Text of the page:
Sunday, 29 January 2017

Swithland slate in local churchyards

In last week's post about Swithland slate gravestones I promised you some photos!

Warning: this post is a photoblog of selected Swithland slate gravestones in various Leicestershire churchyards, as such, it may take a little while to load, but it's worth scrolling down to see examples of Belvoir angels, sculptor's signatures, symbolic pictures, Biblical verses, divided gravestones, margin-less gravestones, interesting occupational information, the rough slate-backs, Welsh slate, by way of comparison.

For photos of gravestones at Dishley, pop over to my blogpost about Dishley and Robert Bakewell.

A selection from the "parish church" some of which are standing, some lying flat, takne January 2014.

From the Old Rectory Museum on Steeple Row: the ones outside were rescued. Taken February 2014.

Hathern church of St Peter and St Paul, taken February 2014.

From Breedon on the Hill, taken January 2017.

The rough reverse of Swithland slate gravestones

I believe these to be Welsh slate

The smooth reverse of Welsh slate gravestones

From St Nicholas church in Leicester, taken January 2017.

An example of non-uniform sized writing 
From various Leicestershire churches, taken August 2013.

An example of a Belvoir Angel and a gravestone with no margin

On the left is a tomb of slate
You are welcome to quote passages from any of my posts, with appropriate credit. The correct citation for this looks as follow:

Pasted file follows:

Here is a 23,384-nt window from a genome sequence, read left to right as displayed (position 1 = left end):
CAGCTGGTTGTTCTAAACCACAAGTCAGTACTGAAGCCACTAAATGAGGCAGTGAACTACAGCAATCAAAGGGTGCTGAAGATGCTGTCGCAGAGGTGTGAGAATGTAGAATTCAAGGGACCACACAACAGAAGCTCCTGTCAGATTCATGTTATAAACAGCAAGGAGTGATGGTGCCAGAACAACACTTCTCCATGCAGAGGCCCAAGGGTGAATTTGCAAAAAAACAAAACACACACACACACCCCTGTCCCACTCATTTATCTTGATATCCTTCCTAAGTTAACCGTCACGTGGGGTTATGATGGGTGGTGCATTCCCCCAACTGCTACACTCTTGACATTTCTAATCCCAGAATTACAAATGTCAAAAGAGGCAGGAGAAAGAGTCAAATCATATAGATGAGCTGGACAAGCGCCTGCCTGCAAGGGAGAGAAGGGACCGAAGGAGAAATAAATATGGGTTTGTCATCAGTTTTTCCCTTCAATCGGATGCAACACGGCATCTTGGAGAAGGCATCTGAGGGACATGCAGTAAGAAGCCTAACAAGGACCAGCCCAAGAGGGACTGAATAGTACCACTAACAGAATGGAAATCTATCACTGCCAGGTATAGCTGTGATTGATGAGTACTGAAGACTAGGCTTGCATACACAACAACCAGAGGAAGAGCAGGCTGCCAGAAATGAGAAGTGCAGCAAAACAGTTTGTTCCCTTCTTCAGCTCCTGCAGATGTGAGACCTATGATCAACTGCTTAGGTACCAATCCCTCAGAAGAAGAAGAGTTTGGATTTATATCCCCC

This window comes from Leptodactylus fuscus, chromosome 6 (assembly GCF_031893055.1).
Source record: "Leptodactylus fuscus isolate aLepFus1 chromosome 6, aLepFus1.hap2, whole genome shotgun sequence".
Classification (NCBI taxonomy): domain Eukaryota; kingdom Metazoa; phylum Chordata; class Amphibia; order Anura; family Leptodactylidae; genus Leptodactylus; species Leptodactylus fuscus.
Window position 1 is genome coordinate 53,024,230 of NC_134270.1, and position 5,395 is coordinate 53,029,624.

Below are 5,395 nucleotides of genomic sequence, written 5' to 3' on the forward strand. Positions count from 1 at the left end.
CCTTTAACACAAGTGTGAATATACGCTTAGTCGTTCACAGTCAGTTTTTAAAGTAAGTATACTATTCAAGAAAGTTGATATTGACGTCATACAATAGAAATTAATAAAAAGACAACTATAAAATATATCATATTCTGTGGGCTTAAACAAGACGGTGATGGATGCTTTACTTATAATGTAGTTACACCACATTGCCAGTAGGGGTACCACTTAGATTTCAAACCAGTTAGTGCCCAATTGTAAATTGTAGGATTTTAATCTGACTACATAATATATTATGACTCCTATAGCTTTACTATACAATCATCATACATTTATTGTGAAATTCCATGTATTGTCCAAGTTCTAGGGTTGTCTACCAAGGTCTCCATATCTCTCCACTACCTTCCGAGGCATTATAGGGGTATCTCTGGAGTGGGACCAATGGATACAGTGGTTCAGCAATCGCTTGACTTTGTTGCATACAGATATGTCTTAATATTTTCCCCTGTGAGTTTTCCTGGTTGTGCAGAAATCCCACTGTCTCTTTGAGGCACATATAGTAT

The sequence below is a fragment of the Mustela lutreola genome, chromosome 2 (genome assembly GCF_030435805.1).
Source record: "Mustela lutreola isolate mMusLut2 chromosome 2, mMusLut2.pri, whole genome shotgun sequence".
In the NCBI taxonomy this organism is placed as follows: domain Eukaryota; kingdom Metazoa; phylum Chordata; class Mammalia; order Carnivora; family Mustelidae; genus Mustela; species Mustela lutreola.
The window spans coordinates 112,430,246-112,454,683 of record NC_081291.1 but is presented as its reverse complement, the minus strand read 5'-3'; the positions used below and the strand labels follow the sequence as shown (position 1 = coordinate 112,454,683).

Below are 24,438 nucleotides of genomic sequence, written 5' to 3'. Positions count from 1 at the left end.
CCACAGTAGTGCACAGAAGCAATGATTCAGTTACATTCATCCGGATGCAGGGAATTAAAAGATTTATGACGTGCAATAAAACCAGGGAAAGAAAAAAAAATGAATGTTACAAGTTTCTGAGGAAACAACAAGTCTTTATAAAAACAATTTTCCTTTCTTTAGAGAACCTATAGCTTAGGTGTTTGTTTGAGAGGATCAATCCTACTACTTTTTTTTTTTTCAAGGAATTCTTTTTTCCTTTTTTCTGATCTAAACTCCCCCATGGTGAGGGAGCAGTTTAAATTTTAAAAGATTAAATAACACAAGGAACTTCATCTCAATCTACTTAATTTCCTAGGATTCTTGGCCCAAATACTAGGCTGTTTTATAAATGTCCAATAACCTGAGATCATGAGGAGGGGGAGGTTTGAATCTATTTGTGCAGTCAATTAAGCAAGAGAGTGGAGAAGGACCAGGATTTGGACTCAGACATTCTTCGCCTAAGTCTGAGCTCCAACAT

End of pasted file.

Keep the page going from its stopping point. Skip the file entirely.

Dyer, Lynne (2017). Swithland slate in local churchyards. [Online] Available from: [Accessed 29 January 2017]

Sunday, 22 January 2017

Swithland slate gravestones

So, 2016 now seems a long time ago, but it was in early December that I wrote about the use of Swithland slate for a variety of purposes - roofing tiles, hearths, milestones, plinths, window sills - but did not have time to elaborate on the use of such slate for gravestones (by which I mean, tombstones, headstones or memorial stones).

At the December meeting of the Loughborough Archaeological and Historical Society (LAHS) Roger Willson came along and talked to us about gravestones that are found in Leicestershire, many of which, from the period up until about 1880, were made from Swithland slate. The heyday was around 1853, and the last quarry closed around 1887, competition from cheaper Welsh slate probably being one reason for the demise of the local material.

There are so many variations in Swithland slate gravestones that it is possible to outline chronological developments in its use. This ranges from the early, small, square headstones, through headstones with no margin and varying sized inscription, through double-paneled headstones used usually for husband and wife, through more elaborate lettering, to headstones quoting verses from the Bible, those including the occupation of the deceased, and those with the sculptor's name and the apprentice's practice alphabets. 

Swithland slate headstones often include much symbolism: urns, skulls, hourglasses, anchors, doves, olive branches, angels, crowns, and cherubs. Another unique feature of Swithland slate headstones is what's known as the Belvoir angels, so a highly stylised depiction of an angel with its face in the middle and wings coming out of either side. I believe these Belvoir angels appeared on the earlier headstones from about the 1690s to 1750s.

One of the other distinctive features of Swithland slate gravestones is that the front of the stone is completely smoothed, whilst, unlike Welsh slate, the reverse is left rough. This may have something to do with the way Swithland slate was split with a hand saw. 

There are many examples of Swithland slate headstones in our local churches, and I do here a few pictures of ones I've been lucky enough to see over the years. Unfortunately, although I can picture some of the churches I can't for the life of me remember what the names of all the villages were. Also, as I have a new pc I can't find a way to reduce the resolution of them, so they will take forever to load, so I will post these another week.